As an interviewer off-screen asks him if the crimes he committed were worth the penalty, Luke Woodham begins to cry.
“It’s real hard to live with the things I’ve done,” he said between sobs.
Now 30, Woodham is serving three life sentences for killing two students and injuring seven others in 1997 at his high school in Pearl, MS. Before heading to class that day he fatally bludgeoned his mother.
Asked in the videotaped interview if anything might have prevented him from attacking, Woodham said he might have reconsidered his plan if someone had talked to him.
“I would have opened up,” he said.
Woodham’s story was featured at a Wednesday at the The event, which aimed to prevent violent crimes, brought together law enforcement agencies — including FBI, Pittsburgh Police, and state police — school administrators and community leaders from throughout Western Pennsylvania. Law enforcement officers on Tuesday attended a separate conference for only them.
In opening remarks, U.S. Attorney David Hickton said stopping crimes from happening is as important as prosecuting them.
“It is our duty and mission to aggressively enforce the law, but it is not enough to be tough. More importantly, we must be smart about our prosecution," he said.
"Every case must be viewed through the lens of the community impact while giving due weight to the efficiency and economic impact of our enforcement.”
About two-thirds of the people released from jail eventually are re-arrested, he said. The cost to incarcerate them isn’t cheap either — about $25,000 each per year, he said. Much less expensive — about a quarter of the cost of incarceration — is paying for treatment of prisoners in the hopes they will not return to crime.
Hickton said this is why programs such as the Allegheny County Jail Collaborative are important. The program, which the county's jail, court system and departments of human services and health oversee, supports former offenders and their families in an effort to help them rebuild their lives and avoid returning to jail.
“The jail collaboration recognizes that effective re-entry starts long before a defendant is back on the street and that importing treatment and training into the jail pays dividends in lower re-offense rates,” he said.
Hickton said concern about community impact drove targeted gang prosecution against 26 members of the Northview Heights/Brighton Place Crips and nearly 40 members of the Manchester OG and their associates in Pittsburgh's North Side neighborhoods. The gangs' shootings and heroin-trafficking terrorized residents of those neighborhoods, he said.
Pittsburgh also stands apart from the national average in violent crimes, according to recent FBI statistics. Nationally, violent crime rates are down by nearly 6 percent. In Pittsburgh, the rates have decreased by 9 percent, Hickton said.
Wednesday’s conference also featured Art Kelly III of the U.S. Secret Service’s Safe School Initiative. A 45-year veteran of law enforcement, Kelly gave a presentation on threat assessments in schools.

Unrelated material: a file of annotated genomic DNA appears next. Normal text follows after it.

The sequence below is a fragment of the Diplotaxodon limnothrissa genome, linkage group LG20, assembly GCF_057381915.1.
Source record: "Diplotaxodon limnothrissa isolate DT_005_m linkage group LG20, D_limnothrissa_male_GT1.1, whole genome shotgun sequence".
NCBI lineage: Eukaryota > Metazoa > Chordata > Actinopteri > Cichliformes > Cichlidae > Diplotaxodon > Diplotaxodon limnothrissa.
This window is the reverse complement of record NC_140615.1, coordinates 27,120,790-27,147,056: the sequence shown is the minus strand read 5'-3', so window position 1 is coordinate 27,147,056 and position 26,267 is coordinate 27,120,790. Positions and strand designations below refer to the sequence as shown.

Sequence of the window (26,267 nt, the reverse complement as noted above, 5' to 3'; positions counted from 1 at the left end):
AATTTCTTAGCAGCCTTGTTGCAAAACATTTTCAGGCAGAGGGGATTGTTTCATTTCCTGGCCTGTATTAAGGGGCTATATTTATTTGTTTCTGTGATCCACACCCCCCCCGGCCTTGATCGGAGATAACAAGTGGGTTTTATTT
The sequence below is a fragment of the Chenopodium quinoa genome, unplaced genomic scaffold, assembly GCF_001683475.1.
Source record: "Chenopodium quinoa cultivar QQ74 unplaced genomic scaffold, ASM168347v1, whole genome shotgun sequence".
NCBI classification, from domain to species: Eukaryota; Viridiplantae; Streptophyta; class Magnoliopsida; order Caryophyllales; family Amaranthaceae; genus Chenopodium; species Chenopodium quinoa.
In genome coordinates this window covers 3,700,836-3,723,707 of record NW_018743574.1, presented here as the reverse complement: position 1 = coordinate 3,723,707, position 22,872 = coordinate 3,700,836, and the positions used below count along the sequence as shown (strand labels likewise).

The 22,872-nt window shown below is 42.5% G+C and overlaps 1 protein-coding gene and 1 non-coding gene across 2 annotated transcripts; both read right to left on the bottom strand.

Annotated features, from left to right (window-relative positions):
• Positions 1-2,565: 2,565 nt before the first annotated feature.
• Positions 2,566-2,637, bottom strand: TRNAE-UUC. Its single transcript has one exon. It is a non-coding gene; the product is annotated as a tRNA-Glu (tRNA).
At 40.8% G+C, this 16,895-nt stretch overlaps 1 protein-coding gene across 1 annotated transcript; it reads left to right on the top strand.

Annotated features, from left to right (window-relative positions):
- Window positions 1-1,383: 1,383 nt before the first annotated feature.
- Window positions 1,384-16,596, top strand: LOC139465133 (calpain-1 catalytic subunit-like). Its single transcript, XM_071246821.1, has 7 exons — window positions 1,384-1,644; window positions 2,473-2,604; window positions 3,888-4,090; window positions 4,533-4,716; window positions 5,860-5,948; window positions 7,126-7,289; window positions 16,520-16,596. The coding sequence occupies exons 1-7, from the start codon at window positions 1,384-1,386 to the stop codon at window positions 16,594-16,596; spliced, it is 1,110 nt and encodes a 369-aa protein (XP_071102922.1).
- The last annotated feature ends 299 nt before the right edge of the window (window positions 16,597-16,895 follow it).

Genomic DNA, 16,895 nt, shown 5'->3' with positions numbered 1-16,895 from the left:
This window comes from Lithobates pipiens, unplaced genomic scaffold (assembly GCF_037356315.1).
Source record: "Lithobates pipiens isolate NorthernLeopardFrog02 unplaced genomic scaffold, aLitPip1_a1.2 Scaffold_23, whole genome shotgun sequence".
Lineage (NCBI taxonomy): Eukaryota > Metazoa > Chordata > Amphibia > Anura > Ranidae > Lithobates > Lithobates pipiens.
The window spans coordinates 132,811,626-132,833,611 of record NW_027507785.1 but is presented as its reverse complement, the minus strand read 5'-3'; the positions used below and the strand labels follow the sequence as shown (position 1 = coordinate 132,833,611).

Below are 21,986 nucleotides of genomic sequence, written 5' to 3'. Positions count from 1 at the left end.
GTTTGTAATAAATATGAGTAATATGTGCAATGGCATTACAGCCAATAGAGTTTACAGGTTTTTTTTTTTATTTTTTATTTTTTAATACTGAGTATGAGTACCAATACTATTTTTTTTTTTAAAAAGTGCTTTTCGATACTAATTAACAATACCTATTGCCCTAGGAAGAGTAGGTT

Kelly said violence in schools rarely occurs suddenly. In most cases, the students plot out the attacks months, or even years, in advance. In the case of Colorado's Columbine High School incident, he said Eric Harris and Dylan Klebold spent two years planning the school shooting, which is still the deadliest attack at an American high school.
“This is a process of thinking and behavior that moves them from idea to action,” Kelly said. “They are not sudden impulsive attacks.”
He encouraged law enforcement to work with schools and the community to prevent violence. Key findings from the Safe School Initiative showed many students felt bullied or persecuted prior to the attacks. Most also had access to weapons found in their homes or in the homes of friends or relatives, he said.
The shooters also didn’t make a secret of their plans. Kelly said most told other people about their plans or even posted it on the Internet. By paying attention to red flags, communities can prevent violence in schools, he said.
Dangers of the Internet
The conference took a look at cyber-bullying, which Hickton called “the new highway of bullying.”
While the Internet is useful, Hickton said it also exposes children to exploitation. He suggested parents limit their child’s time on the Internet and place computers in a common area where they may easily view what is on screen.
“You have to be very careful,” he said.
The U.S. Attorney's office continues to work with Pittsburgh Public Schools, Pittsburgh Police and the United Way of Allegheny County on the “Be 1 in a Million” campaign in which First Lady Michelle Obama calls for creating or expanding mentoring programs that reduce dropout rates and juvenile delinquency.
As part of the campaign, Hickton said the organization hopes to recruit and equip at least 4,000 readers, tutors and mentors in the next three years.
“It’s a proven fact that students with mentors do better,” he said. “Having an adult take an interest makes a student work harder in school.”